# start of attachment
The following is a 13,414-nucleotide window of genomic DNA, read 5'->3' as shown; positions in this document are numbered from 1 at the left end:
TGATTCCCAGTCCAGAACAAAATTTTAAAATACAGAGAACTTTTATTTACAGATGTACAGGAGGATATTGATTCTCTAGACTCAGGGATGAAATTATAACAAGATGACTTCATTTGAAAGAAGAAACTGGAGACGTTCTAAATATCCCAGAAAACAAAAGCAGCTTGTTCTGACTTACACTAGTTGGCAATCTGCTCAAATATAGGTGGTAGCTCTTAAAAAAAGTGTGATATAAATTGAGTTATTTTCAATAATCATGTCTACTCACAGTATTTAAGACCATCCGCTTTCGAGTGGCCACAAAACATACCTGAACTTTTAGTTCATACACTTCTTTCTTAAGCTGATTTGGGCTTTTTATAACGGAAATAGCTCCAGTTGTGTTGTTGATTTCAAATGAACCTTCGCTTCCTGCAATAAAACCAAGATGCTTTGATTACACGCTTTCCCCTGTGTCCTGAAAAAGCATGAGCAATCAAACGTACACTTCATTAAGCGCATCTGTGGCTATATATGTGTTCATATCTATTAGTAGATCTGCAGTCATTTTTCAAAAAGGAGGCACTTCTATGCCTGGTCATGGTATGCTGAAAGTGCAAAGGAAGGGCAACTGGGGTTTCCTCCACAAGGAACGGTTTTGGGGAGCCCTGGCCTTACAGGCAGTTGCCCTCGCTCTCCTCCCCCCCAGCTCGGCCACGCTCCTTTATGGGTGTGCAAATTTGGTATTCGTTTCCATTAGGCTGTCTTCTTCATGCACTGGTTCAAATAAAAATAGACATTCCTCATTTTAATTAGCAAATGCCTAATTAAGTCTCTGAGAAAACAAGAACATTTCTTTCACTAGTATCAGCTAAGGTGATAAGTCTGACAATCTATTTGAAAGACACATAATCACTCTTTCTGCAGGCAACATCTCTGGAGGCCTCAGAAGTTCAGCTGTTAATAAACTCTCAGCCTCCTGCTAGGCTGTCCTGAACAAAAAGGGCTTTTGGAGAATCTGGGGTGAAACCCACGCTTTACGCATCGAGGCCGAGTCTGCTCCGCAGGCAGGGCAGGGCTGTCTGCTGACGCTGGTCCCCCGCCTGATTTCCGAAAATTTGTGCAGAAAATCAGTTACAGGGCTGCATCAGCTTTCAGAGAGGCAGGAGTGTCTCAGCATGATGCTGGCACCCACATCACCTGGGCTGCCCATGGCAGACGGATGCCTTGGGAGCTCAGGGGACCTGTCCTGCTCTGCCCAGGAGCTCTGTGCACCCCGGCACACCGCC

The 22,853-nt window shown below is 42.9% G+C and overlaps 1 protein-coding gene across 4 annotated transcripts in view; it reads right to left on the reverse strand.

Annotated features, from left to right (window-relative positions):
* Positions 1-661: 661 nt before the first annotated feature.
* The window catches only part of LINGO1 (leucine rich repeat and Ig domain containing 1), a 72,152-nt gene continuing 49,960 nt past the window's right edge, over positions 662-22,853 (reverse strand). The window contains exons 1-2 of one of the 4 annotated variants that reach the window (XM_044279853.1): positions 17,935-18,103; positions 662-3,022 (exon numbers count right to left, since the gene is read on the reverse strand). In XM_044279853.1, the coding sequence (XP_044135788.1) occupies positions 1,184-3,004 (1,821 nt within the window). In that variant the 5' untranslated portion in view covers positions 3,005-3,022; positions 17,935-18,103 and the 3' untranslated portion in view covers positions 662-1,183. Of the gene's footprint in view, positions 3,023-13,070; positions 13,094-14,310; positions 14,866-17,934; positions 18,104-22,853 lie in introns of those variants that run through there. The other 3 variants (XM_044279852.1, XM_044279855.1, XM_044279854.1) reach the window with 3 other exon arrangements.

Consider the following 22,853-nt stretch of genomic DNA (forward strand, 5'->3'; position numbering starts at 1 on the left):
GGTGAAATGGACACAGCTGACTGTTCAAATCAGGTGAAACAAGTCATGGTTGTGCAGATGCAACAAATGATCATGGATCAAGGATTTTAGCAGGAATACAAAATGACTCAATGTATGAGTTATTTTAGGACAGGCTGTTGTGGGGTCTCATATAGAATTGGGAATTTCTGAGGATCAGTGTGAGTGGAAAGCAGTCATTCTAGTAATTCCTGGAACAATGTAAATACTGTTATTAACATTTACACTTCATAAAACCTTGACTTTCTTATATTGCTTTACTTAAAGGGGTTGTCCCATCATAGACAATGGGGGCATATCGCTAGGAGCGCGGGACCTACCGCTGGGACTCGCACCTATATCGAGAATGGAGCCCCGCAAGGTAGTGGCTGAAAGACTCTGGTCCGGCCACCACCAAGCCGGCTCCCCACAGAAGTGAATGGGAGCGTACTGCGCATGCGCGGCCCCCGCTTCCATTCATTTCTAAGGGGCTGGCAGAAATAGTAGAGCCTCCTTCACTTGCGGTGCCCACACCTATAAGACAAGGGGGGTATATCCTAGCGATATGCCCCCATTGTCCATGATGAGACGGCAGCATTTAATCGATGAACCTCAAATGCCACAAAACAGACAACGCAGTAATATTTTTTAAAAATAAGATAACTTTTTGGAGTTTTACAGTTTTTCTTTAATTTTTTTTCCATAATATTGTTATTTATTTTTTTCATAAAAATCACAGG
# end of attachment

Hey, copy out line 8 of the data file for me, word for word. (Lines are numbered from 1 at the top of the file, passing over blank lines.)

GGTGAAATGGACACAGCTGACTGTTCAAATCAGGTGAAACAAGTCATGGTTGTGCAGATGCAACAAATGATCATGGATCAAGGATTTTAGCAGGAATACAAAATGACTCAATGTATGAGTTATTTTAGGACAGGCTGTTGTGGGGTCTCATATAGAATTGGGAATTTCTGAGGATCAGTGTGAGTGGAAAGCAGTCATTCTAGTAATTCCTGGAACAATGTAAATACTGTTATTAACATTTACACTTCATAAAACCTTGACTTTCTTATATTGCTTTACTTAAAGGGGTTGTCCCATCATAGACAATGGGGGCATATCGCTAGGAGCGCGGGACCTACCGCTGGGACTCGCACCTATATCGAGAATGGAGCCCCGCAAGGTAGTGGCTGAAAGACTCTGGTCCGGCCACCACCAAGCCGGCTCCCCACAGAAGTGAATGGGAGCGTACTGCGCATGCGCGGCCCCCGCTTCCATTCATTTCTAAGGGGCTGGCAGAAATAGTAGAGCCTCCTTCACTTGCGGTGCCCACACCTATAAGACAAGGGGGGTATATCCTAGCGATATGCCCCCATTGTCCATGATGAGACGGCAGCATTTAATCGATGAACCTCAAATGCCACAAAACAGACAACGCAGTAATATTTTTTAAAAATAAGATAACTTTTTGGAGTTTTACAGTTTTTCTTTAATTTTTTTTCCATAATATTGTTATTTATTTTTTTCATAAAAATCACAGG